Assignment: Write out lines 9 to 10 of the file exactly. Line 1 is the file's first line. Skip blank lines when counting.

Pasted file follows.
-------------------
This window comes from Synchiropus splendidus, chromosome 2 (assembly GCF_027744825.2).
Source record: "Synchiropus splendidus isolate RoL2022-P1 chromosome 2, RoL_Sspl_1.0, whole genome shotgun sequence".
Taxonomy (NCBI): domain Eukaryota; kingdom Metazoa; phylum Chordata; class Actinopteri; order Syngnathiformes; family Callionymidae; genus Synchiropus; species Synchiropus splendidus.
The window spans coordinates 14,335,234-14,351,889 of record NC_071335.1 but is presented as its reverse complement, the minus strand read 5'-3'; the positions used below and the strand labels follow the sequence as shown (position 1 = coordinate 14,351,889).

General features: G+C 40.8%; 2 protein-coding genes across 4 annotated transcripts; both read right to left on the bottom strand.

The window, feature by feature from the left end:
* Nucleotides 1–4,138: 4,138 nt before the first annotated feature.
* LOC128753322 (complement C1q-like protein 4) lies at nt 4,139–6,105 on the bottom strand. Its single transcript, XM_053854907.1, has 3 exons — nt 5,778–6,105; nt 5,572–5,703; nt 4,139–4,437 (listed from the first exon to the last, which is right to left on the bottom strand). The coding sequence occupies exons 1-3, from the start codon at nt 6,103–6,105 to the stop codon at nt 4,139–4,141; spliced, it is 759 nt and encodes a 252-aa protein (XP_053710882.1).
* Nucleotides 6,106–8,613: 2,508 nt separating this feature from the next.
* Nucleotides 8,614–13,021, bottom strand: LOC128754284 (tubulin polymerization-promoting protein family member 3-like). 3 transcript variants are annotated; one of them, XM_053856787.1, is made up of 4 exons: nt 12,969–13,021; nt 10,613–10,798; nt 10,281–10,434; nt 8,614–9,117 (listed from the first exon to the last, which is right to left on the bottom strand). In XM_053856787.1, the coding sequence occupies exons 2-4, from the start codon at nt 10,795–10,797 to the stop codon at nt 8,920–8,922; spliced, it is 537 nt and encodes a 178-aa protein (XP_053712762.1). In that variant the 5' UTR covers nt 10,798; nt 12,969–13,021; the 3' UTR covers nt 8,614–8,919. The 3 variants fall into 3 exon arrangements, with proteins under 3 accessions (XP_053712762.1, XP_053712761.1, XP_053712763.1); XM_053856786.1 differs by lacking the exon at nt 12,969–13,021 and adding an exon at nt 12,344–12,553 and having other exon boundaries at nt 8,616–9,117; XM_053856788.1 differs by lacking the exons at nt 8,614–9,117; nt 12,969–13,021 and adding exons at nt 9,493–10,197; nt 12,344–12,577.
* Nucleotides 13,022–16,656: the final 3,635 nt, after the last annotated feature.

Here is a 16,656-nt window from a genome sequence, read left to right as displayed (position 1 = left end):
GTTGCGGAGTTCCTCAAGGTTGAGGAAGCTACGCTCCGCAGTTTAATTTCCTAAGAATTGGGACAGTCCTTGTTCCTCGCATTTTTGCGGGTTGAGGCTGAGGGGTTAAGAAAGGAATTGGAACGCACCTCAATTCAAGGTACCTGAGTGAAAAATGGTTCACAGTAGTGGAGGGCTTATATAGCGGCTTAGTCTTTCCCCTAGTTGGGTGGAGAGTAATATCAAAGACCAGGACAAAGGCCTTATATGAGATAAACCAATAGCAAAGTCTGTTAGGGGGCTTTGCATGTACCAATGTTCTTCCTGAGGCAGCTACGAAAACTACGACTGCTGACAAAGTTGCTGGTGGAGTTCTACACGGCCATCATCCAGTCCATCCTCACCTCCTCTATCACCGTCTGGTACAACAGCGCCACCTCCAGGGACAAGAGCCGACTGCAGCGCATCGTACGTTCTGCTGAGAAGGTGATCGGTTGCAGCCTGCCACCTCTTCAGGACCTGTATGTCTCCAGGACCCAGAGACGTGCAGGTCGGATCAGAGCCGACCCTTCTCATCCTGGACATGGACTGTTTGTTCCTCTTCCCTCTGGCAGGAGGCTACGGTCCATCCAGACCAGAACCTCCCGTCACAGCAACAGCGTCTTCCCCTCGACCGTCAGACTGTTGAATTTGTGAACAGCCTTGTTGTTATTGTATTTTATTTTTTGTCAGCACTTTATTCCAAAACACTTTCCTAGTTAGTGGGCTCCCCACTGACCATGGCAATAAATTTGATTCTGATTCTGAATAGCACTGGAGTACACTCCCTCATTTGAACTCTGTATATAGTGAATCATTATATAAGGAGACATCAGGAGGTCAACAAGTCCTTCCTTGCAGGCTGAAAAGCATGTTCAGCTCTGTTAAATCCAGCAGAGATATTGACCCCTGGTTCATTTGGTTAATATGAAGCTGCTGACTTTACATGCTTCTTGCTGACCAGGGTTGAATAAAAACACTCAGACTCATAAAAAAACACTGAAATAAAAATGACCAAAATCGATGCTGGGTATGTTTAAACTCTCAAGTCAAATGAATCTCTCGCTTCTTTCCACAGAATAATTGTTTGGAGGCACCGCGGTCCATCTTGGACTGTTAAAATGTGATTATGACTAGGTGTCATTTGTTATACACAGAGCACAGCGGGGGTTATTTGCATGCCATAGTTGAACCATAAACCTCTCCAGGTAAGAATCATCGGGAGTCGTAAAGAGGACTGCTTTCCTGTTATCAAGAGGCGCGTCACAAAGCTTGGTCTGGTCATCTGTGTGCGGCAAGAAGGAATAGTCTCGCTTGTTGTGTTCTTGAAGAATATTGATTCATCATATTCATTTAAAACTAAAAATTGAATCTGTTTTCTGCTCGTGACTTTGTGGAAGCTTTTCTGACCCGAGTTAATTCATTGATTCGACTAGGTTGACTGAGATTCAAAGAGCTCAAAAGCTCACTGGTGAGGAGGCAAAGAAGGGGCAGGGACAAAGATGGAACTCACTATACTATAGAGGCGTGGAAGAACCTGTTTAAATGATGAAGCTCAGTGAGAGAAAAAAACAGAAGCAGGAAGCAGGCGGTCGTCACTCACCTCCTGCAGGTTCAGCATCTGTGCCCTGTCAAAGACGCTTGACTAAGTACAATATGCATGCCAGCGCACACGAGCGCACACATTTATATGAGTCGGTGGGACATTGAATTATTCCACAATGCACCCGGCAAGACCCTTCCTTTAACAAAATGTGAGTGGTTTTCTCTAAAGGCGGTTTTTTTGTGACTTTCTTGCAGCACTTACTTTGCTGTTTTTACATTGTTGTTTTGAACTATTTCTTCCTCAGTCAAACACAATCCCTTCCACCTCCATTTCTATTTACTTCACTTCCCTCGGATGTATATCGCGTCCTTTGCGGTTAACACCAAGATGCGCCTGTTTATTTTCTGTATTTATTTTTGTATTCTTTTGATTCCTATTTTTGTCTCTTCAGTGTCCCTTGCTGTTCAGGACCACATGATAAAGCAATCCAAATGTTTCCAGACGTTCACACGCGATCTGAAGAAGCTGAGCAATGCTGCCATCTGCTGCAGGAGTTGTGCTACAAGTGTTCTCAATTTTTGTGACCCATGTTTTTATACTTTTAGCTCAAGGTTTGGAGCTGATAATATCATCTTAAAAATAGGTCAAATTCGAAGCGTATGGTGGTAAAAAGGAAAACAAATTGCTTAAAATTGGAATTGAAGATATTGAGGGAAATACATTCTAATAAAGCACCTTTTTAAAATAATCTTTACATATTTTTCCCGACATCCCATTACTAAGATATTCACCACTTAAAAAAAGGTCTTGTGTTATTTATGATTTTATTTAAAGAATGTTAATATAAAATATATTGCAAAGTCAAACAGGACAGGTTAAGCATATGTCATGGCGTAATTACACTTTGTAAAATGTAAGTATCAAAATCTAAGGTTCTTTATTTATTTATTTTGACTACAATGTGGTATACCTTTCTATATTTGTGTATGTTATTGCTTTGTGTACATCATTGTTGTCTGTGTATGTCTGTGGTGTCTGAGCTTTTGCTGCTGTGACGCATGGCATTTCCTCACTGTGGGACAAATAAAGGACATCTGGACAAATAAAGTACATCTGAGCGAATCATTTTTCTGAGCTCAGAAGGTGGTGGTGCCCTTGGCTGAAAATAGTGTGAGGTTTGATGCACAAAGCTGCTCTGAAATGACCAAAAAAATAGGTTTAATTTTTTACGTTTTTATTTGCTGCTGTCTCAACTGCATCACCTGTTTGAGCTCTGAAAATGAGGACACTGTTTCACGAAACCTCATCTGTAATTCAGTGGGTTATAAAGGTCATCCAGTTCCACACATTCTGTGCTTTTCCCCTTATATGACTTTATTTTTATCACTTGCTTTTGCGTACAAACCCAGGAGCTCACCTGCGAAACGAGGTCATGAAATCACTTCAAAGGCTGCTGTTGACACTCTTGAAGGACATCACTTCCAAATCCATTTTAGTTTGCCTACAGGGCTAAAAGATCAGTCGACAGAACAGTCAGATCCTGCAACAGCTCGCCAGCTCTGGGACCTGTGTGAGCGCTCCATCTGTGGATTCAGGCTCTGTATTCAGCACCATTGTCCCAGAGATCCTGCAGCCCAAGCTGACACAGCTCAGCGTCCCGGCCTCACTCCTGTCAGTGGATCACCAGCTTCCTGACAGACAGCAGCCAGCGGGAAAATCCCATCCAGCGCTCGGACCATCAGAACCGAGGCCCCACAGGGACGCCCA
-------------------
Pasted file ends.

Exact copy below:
* Nucleotides 6,106–8,613: 2,508 nt separating this feature from the next.
* Nucleotides 8,614–13,021, bottom strand: LOC128754284 (tubulin polymerization-promoting protein family member 3-like). 3 transcript variants are annotated; one of them, XM_053856787.1, is made up of 4 exons: nt 12,969–13,021; nt 10,613–10,798; nt 10,281–10,434; nt 8,614–9,117 (listed from the first exon to the last, which is right to left on the bottom strand). In XM_053856787.1, the coding sequence occupies exons 2-4, from the start codon at nt 10,795–10,797 to the stop codon at nt 8,920–8,922; spliced, it is 537 nt and encodes a 178-aa protein (XP_053712762.1). In that variant the 5' UTR covers nt 10,798; nt 12,969–13,021; the 3' UTR covers nt 8,614–8,919. The 3 variants fall into 3 exon arrangements, with proteins under 3 accessions (XP_053712762.1, XP_053712761.1, XP_053712763.1); XM_053856786.1 differs by lacking the exon at nt 12,969–13,021 and adding an exon at nt 12,344–12,553 and having other exon boundaries at nt 8,616–9,117; XM_053856788.1 differs by lacking the exons at nt 8,614–9,117; nt 12,969–13,021 and adding exons at nt 9,493–10,197; nt 12,344–12,577.